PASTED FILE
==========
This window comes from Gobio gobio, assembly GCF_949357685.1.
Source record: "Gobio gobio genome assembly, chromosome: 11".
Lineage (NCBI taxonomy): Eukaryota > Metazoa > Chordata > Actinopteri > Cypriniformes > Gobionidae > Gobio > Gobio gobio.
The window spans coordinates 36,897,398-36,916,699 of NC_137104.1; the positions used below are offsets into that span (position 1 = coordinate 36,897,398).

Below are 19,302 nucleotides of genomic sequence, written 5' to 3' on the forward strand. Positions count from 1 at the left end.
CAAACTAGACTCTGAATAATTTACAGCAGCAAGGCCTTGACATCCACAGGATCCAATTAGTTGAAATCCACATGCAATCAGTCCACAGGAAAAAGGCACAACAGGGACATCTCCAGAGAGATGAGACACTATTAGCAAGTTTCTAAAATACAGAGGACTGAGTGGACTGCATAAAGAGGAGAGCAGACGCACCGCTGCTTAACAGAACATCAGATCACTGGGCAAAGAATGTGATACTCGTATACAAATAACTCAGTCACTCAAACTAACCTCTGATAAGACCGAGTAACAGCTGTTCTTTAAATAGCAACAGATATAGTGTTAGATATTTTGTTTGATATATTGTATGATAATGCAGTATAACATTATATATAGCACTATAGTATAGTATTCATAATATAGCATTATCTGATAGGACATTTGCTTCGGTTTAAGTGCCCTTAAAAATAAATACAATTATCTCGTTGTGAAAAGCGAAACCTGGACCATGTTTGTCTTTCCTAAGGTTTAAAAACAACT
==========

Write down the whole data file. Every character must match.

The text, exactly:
This window comes from Gobio gobio, assembly GCF_949357685.1.
Source record: "Gobio gobio genome assembly, chromosome: 11".
Lineage (NCBI taxonomy): Eukaryota > Metazoa > Chordata > Actinopteri > Cypriniformes > Gobionidae > Gobio > Gobio gobio.
The window spans coordinates 36,897,398-36,916,699 of NC_137104.1; the positions used below are offsets into that span (position 1 = coordinate 36,897,398).

Below are 19,302 nucleotides of genomic sequence, written 5' to 3' on the forward strand. Positions count from 1 at the left end.
CAAACTAGACTCTGAATAATTTACAGCAGCAAGGCCTTGACATCCACAGGATCCAATTAGTTGAAATCCACATGCAATCAGTCCACAGGAAAAAGGCACAACAGGGACATCTCCAGAGAGATGAGACACTATTAGCAAGTTTCTAAAATACAGAGGACTGAGTGGACTGCATAAAGAGGAGAGCAGACGCACCGCTGCTTAACAGAACATCAGATCACTGGGCAAAGAATGTGATACTCGTATACAAATAACTCAGTCACTCAAACTAACCTCTGATAAGACCGAGTAACAGCTGTTCTTTAAATAGCAACAGATATAGTGTTAGATATTTTGTTTGATATATTGTATGATAATGCAGTATAACATTATATATAGCACTATAGTATAGTATTCATAATATAGCATTATCTGATAGGACATTTGCTTCGGTTTAAGTGCCCTTAAAAATAAATACAATTATCTCGTTGTGAAAAGCGAAACCTGGACCATGTTTGTCTTTCCTAAGGTTTAAAAACAACT